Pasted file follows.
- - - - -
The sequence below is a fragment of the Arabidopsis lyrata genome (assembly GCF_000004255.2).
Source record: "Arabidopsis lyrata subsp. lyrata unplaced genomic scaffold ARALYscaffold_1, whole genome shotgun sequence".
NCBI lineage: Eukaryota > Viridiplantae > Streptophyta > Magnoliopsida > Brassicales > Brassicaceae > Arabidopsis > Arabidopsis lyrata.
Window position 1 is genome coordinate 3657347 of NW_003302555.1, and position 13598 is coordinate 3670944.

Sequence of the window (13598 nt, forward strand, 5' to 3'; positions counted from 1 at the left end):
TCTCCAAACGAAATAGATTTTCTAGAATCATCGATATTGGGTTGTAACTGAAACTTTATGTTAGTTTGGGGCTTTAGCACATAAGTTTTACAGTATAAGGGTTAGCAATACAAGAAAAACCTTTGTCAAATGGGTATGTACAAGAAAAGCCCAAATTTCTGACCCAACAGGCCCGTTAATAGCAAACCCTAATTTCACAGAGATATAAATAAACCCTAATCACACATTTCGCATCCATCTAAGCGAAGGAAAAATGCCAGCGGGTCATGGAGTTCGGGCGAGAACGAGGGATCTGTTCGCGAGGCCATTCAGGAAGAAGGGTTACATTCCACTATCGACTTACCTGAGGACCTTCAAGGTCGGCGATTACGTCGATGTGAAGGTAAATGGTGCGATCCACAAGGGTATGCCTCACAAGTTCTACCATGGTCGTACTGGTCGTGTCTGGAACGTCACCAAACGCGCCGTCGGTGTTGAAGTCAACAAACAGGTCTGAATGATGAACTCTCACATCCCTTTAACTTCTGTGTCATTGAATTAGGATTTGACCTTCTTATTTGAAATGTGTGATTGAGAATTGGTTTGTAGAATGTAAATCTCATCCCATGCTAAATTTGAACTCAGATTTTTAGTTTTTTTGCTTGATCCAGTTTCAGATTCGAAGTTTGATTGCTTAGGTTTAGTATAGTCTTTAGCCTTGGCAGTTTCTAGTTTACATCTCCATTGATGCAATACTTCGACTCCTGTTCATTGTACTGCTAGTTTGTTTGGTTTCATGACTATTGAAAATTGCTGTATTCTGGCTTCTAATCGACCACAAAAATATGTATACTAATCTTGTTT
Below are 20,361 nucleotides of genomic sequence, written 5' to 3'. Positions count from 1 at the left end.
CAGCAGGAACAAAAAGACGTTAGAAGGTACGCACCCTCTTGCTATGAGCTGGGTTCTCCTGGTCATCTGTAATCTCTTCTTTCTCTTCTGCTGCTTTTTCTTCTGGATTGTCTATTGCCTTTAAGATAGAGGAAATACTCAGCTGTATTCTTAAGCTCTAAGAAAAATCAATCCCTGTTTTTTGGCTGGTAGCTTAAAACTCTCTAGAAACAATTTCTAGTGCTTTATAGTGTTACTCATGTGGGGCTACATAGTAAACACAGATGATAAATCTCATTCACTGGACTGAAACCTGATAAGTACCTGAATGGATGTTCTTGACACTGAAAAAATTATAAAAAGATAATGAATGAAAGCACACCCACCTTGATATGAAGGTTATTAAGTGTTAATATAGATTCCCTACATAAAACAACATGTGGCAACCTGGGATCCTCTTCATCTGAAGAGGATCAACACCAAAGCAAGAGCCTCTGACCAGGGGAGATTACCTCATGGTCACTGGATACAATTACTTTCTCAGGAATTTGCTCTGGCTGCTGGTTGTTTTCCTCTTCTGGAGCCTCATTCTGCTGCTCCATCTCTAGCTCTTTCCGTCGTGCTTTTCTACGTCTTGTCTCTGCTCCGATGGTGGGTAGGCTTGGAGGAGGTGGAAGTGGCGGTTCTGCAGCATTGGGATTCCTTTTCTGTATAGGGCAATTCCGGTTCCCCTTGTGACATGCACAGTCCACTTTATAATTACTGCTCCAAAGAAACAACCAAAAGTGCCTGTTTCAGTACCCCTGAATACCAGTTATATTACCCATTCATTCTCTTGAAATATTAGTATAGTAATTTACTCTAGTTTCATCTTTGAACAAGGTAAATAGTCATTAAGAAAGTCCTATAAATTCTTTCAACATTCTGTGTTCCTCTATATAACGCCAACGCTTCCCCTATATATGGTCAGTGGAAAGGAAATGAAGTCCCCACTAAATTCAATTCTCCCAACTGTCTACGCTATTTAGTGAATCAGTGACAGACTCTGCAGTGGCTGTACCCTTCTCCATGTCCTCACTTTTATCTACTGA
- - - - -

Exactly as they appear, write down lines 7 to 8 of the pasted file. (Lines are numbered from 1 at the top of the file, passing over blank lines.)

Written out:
Below are 20,361 nucleotides of genomic sequence, written 5' to 3'. Positions count from 1 at the left end.
CAGCAGGAACAAAAAGACGTTAGAAGGTACGCACCCTCTTGCTATGAGCTGGGTTCTCCTGGTCATCTGTAATCTCTTCTTTCTCTTCTGCTGCTTTTTCTTCTGGATTGTCTATTGCCTTTAAGATAGAGGAAATACTCAGCTGTATTCTTAAGCTCTAAGAAAAATCAATCCCTGTTTTTTGGCTGGTAGCTTAAAACTCTCTAGAAACAATTTCTAGTGCTTTATAGTGTTACTCATGTGGGGCTACATAGTAAACACAGATGATAAATCTCATTCACTGGACTGAAACCTGATAAGTACCTGAATGGATGTTCTTGACACTGAAAAAATTATAAAAAGATAATGAATGAAAGCACACCCACCTTGATATGAAGGTTATTAAGTGTTAATATAGATTCCCTACATAAAACAACATGTGGCAACCTGGGATCCTCTTCATCTGAAGAGGATCAACACCAAAGCAAGAGCCTCTGACCAGGGGAGATTACCTCATGGTCACTGGATACAATTACTTTCTCAGGAATTTGCTCTGGCTGCTGGTTGTTTTCCTCTTCTGGAGCCTCATTCTGCTGCTCCATCTCTAGCTCTTTCCGTCGTGCTTTTCTACGTCTTGTCTCTGCTCCGATGGTGGGTAGGCTTGGAGGAGGTGGAAGTGGCGGTTCTGCAGCATTGGGATTCCTTTTCTGTATAGGGCAATTCCGGTTCCCCTTGTGACATGCACAGTCCACTTTATAATTACTGCTCCAAAGAAACAACCAAAAGTGCCTGTTTCAGTACCCCTGAATACCAGTTATATTACCCATTCATTCTCTTGAAATATTAGTATAGTAATTTACTCTAGTTTCATCTTTGAACAAGGTAAATAGTCATTAAGAAAGTCCTATAAATTCTTTCAACATTCTGTGTTCCTCTATATAACGCCAACGCTTCCCCTATATATGGTCAGTGGAAAGGAAATGAAGTCCCCACTAAATTCAATTCTCCCAACTGTCTACGCTATTTAGTGAATCAGTGACAGACTCTGCAGTGGCTGTACCCTTCTCCATGTCCTCACTTTTATCTACTGA